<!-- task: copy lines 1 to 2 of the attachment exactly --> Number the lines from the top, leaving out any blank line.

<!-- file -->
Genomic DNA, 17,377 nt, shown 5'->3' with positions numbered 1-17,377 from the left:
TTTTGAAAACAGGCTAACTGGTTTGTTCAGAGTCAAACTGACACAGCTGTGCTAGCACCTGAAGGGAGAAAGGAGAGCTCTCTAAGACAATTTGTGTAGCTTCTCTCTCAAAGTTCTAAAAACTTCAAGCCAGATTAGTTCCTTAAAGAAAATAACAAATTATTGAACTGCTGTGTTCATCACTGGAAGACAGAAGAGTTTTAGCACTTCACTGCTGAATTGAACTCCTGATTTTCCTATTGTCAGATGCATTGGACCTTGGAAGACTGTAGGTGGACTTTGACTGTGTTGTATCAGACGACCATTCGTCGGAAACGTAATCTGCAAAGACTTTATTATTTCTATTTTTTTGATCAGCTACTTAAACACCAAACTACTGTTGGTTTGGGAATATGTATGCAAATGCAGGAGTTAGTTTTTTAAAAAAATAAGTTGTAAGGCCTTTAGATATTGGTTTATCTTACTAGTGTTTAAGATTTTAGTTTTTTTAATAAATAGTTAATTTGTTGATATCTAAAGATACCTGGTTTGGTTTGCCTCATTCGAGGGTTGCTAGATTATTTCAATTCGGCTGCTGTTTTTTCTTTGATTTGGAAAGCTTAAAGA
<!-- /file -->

Genomic DNA, 17,377 nt, shown 5'->3' with positions numbered 1-17,377 from the left:
TTTTGAAAACAGGCTAACTGGTTTGTTCAGAGTCAAACTGACACAGCTGTGCTAGCACCTGAAGGGAGAAAGGAGAGCTCTCTAAGACAATTTGTGTAGCTTCTCTCTCAAAGTTCTAAAAACTTCAAGCCAGATTAGTTCCTTAAAGAAAATAACAAATTATTGAACTGCTGTGTTCATCACTGGAAGACAGAAGAGTTTTAGCACTTCACTGCTGAATTGAACTCCTGATTTTCCTATTGTCAGATGCATTGGACCTTGGAAGACTGTAGGTGGACTTTGACTGTGTTGTATCAGACGACCATTCGTCGGAAACGTAATCTGCAAAGACTTTATTATTTCTATTTTTTTGATCAGCTACTTAAACACCAAACTACTGTTGGTTTGGGAATATGTATGCAAATGCAGGAGTTAGTTTTTTAAAAAAATAAGTTGTAAGGCCTTTAGATATTGGTTTATCTTACTAGTGTTTAAGATTTTAGTTTTTTTAATAAATAGTTAATTTGTTGATATCTAAAGATACCTGGTTTGGTTTGCCTCATTCGAGGGTTGCTAGATTATTTCAATTCGGCTGCTGTTTTTTCTTTGATTTGGAAAGCTTAAAGA